Information about the Courts in Richmond during the Civil War
From Justice in Grey: A History of the Judicial System of the Confederate States of America, by William Morrison Robinson, p. 76 and 77
The judicial system of Virginia departed in several noteworthy respects from the general pattern followed by the other state judiciaries. Of these departures, the introduction of regional appellate courts was the chief. These courts, virtually concurrent with the Supreme Court of Appeals itself, were modeled in structure on the United States circuit courts; and were not duplicated in any of the other States. Another outstanding difference was the complete separation, judicially, of the municipal corporations from the counties in which they were located
Under the Constitution of 1851, the Commonwealth of Virginia was divided into five sections corresponding to the nine federal circuits. The sections in turn were subdivided into ten districts, in each of which a district court was held once a year at a point designated by law. This court was held by the Supreme Court justice elected from the section, together with the circuit judges of the district. No circuit judge, of course, was allowed to sit on appeal from his own decision. Original jurisdiction was limited to writs of habeas corpus, mandamus, and prohibition; and appellate jurisdiction, in purely pecuniary matters, to a minimum amount of $100. The counties and corporations in each district were arranged in two circuits, except in District No. 3, where the City of Richmond was set apart as a third circuit. The average number of counties in a circuit was seven and the maximum eleven (and in this circuit, No. 8, there was also one corporation, the City of Fredericksburg). The circuit judge was required to hold court twice a year in each county and corporation in his circuit; and his was the court of the highest general original jurisdiction in the State, at law, in equity, and in criminal matters. The Circuit Court of the City of Richmond was vested with special jurisdiction in suits against the governor and other general officers and in relation to convicts in the penitentiary.
Next below the circuit courts were the county and corporation courts. The counties were divided into magisterial districts, with four justices of the peace in each. The county court was held by three to five justices. The corporation court was often composed of the mayor and aldermen. The hustings court of Richmond, spiritual offspring of the hustings court of London, was held not exceeding six days a month by the mayor, recorder, and aldermen, or any four of them, and twenty days by the judge of the court of hustings, who was elected for a term of eight years. In addition to the monthly courts, quarterly sessions were held in February. May, August, and November, at which grand juries attended. The hustings’ jurisdiction, at law, in chancery, and in criminal causes, was almost as extensive as a circuit court’s and furthermore included probate matters, fiduciaries, bastardies, registration of free negroes, and police cases. Decisions made by the aldermanic bench on city ordinances were subject to revision by the judge of hustings and on general questions by the Circuit Court for the City of Richmond; but appeals from the decisions of the judge lay to the district court or to the Supreme Court of Appeals in the same manner as from a circuit court.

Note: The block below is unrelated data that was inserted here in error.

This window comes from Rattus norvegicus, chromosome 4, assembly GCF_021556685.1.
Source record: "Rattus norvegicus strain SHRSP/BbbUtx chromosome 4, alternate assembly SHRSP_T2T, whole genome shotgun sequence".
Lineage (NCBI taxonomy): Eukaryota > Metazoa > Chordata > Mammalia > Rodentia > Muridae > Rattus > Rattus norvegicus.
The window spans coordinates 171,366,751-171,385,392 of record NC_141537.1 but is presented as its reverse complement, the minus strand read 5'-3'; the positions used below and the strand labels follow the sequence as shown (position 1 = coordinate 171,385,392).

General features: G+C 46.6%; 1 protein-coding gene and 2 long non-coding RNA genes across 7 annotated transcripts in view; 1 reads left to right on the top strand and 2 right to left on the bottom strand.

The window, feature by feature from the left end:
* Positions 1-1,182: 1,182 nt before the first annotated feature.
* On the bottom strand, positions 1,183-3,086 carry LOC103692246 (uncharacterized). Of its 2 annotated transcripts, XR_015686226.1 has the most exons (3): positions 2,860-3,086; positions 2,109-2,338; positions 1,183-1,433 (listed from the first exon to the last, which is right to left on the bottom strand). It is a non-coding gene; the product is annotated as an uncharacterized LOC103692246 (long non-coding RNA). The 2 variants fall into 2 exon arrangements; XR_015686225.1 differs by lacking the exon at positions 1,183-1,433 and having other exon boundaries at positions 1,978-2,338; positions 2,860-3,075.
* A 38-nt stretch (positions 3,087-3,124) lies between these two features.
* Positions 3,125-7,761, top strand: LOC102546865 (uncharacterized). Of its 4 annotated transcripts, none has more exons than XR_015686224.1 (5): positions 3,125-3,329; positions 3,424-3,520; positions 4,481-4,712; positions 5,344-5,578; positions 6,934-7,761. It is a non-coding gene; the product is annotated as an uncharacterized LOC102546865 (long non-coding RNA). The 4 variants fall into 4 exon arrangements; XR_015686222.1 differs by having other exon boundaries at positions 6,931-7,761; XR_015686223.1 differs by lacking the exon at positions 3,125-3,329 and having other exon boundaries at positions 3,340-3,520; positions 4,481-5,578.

There was a tendency in Virginia jurisprudence to limit appeals to the next higher court. The normal appeal from the circuit court was to the district court, but, if the question involved a value of $500 or more, or such subjects as estates, guardianships, personal rights, land titles, mills, roads, ferries, writs of mandamus and habeas corpus, the appellant had a choice between the district court and the Supreme Court. An appeal case once heard in a district court could not be again reviewed in the Supreme Court, but a case docketed in a district court could be transferred by consent, to another district court or even to the Supreme Court (if the matter were also with the latter’s jurisdiction)’ and similarly, a case could be moved down from the Supreme Court to a district court. Thus, a remarkable flexibility in the appellate system was secured, not duplicated in any other State or in the United Sates judiciary, towards which Virginia leaned.